How quiet does it have to be when my piano is
being tuned?  

The rule of thumb is the quieter your house the better your tuning will be.

You should plan to keep the noise to an absolute minimum when your
technician is working. If you would like to do some housework and
your unsure if it might bother the tuning, please ask.  While I can work
with some minor background noise while tuning the bass and tenor
areas, some quiet time is needed to get the best tuning for the treble
section.
Where is the best place for my Piano?

"Is it wrong to place a piano against an outside wall?"  How far from the fireplace must it be?  Can I keep my piano in an unheated room?"  

These are all common questions posed by piano owners.  The answers lie in two important criteria:  temperature and humidity.

Pianos are mostly wood and are greatly affected by seasonal change.  Variations in the air's relative humanity, and to a lesser extent temperature, cause a piano to
go out of tune.  In the long run, repeated swings in relative humidity can cause damage to the finish, cracking of the wooden soundboard and even structural
failure.  So, when locating your piano, try to choose a spot with the fewest drafts, no direct sunlight and stable temperature and humidity.

Common lore says that a piano should always be on an inside wall.  This is not necessarily true.  If your home is well insulated, an outside wall will usually be fine,
as long as the piano is not directly in front of a window or close to a furnace vent or other warm (or cold) air..

Evenness of humidity and temperature is what you should strive for.  Thus, a piano in an unheated room is better off than one in a family room that's alternately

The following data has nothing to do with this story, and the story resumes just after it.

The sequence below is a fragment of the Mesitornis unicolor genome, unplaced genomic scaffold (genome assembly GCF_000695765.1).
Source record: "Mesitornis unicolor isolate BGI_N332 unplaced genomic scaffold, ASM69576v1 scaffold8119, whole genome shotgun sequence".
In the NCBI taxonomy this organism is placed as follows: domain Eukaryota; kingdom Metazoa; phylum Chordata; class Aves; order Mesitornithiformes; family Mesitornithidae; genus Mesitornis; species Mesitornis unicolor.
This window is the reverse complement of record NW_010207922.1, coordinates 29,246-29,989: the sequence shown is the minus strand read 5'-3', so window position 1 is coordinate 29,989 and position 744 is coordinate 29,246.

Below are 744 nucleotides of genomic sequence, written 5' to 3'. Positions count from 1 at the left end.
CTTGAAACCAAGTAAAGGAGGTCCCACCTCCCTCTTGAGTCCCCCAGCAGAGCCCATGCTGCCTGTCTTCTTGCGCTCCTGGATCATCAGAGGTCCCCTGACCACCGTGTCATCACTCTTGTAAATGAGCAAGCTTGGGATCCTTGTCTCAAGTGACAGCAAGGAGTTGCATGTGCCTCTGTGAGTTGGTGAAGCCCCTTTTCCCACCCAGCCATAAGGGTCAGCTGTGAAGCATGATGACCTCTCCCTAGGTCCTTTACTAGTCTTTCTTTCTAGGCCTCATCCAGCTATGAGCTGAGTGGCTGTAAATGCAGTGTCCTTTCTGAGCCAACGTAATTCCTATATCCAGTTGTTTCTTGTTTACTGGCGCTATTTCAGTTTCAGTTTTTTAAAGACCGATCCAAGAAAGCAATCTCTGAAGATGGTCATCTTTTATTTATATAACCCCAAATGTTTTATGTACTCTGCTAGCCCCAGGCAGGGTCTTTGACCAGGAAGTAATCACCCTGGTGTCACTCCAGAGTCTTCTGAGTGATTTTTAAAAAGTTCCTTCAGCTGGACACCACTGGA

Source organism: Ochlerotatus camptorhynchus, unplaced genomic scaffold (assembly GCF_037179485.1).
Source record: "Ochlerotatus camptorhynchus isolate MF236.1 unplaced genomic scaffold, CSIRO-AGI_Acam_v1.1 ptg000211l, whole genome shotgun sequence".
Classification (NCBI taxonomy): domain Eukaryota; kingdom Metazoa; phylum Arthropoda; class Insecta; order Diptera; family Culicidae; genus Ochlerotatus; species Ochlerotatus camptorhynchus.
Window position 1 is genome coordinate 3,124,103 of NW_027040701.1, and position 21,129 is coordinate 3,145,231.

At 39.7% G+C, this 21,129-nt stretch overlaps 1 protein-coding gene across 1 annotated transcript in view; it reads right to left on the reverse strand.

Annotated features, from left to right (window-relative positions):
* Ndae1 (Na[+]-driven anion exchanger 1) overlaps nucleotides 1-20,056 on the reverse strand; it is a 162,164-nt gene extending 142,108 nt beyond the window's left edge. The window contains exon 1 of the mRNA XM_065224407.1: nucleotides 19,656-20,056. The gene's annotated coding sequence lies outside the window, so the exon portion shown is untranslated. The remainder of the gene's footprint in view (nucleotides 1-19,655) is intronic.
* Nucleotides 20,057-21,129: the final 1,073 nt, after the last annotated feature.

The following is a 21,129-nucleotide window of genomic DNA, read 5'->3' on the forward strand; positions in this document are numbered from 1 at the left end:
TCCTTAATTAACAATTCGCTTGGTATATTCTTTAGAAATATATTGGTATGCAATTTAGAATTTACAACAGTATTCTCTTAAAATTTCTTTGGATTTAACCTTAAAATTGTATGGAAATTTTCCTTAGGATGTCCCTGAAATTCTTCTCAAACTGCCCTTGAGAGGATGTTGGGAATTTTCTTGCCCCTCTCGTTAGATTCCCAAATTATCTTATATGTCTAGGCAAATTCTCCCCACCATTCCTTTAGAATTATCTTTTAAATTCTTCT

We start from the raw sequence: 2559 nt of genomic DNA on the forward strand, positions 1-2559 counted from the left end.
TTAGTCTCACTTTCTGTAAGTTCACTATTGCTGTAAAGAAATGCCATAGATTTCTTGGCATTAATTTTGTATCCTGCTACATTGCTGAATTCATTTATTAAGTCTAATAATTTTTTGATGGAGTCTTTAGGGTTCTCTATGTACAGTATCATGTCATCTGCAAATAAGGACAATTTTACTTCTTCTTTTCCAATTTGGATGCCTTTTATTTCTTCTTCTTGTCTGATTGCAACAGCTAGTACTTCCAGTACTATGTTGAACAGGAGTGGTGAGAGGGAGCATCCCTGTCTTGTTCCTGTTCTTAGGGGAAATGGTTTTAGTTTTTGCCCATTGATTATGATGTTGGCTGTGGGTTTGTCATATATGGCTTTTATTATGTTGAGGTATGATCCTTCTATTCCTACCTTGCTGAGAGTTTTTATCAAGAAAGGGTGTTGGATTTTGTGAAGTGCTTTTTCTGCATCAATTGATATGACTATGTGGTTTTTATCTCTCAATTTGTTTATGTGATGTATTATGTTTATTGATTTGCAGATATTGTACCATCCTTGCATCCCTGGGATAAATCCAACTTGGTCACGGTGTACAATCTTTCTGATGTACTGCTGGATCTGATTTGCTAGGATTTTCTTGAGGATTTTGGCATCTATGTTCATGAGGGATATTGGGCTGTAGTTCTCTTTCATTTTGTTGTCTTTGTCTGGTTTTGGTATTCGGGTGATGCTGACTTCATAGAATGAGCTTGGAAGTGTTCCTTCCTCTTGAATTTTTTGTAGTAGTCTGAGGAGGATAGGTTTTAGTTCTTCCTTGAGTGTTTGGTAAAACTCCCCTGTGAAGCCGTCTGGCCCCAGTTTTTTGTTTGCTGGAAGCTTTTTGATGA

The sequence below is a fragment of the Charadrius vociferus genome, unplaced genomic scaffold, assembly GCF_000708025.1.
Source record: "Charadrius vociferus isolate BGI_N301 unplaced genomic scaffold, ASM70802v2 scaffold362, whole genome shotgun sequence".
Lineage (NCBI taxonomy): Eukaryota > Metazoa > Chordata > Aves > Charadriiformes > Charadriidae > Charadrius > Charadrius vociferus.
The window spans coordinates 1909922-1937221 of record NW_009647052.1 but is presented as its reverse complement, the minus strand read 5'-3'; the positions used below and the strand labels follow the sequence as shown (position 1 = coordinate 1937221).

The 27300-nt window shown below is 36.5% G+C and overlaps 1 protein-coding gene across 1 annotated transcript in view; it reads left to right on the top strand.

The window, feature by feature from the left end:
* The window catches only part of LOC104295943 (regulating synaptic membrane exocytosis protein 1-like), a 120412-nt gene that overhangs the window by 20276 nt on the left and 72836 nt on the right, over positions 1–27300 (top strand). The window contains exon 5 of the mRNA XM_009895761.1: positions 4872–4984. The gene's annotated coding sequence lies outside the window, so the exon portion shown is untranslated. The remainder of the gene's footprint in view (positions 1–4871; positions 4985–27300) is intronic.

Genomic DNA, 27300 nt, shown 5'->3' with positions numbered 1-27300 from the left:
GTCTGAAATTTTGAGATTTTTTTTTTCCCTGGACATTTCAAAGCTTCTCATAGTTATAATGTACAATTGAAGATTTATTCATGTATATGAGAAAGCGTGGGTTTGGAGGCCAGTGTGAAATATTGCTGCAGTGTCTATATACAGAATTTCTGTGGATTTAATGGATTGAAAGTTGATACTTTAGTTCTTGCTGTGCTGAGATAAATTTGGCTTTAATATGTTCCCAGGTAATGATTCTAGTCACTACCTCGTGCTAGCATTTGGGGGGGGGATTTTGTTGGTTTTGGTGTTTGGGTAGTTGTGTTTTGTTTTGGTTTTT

heated, cooled and ventilated with open windows.

Remember:

If the piano is facing a fireplace or heater and its surface feels warm, it's too close.
Avoid direct sunlight;  it will wreak havoc on your  piano's tuning and eventually fade and crack the finish.
Consistency is more important than the actual levels of temperature or relative humidity.

If you can't find a suitable location, have a climate control system installed in the instrument itself.  These units can greatly improve tuning stability and other climate-related problems where it's not practical to control the environment of the entire house.
  Why Piano Strings Break!

Imagine the sound of a whip snapping against an aluminum pie pan and you have some idea of the sound that occurs when a piano string breaks.  It's startling
for anyone standing nearby, but especially so if you're seated  at the keyboard!

Realize that the thin steel string are tensioned to an average of 150 pounds each and it's not hard to understand that they might break occasionally.  Though
they're engineered to withstand the high tension, three main factors can cause them to fail, corrosion, hard playing, and hard hammers.

Corrosion
Over time, especially in a damp environment, piano strings can rust.  The rust eats into the steel wire, causing weak spots which can then break during the stress
of hard playing or simply during routine tuning.  Replacement is the only cure for rusty strings.

Excessively hard playing
Bend any piece of metal far enough and often enough and it will break.  That's exactly what happens to piano strings.  Sustained hard playing, especially the
rhythmic left hand style used in many churches, can drive the piano's hammers against the strings with such force that  they eventually break.  Regular
maintenance to the hammers can reduce breakage, but very hard playing will still take its toll.  One solution is to amplify the piano with a microphone and sound
system so it can be played lighter and still produce adequate power.

Very hard and worn hammers
With use, the smooth rounded surface of a piano hammer wears flat.  Iinstead of striking the strings with the flexible, rounded shape of a rubber ball, it smacks
them with a flat, hard surface.  This can over-stress the strings, especially if the hammers are also made of very hard felt.  In this case it is critical that your
piano technician keep your hammers properly shaped and their hardness adjusted through a process called voicing.  
Gina's Piano, LLC
Piano Tuning, Service & Repair
Milford, Connecticut
Call 203-882-8082
or email
Gina@ginaspiano.com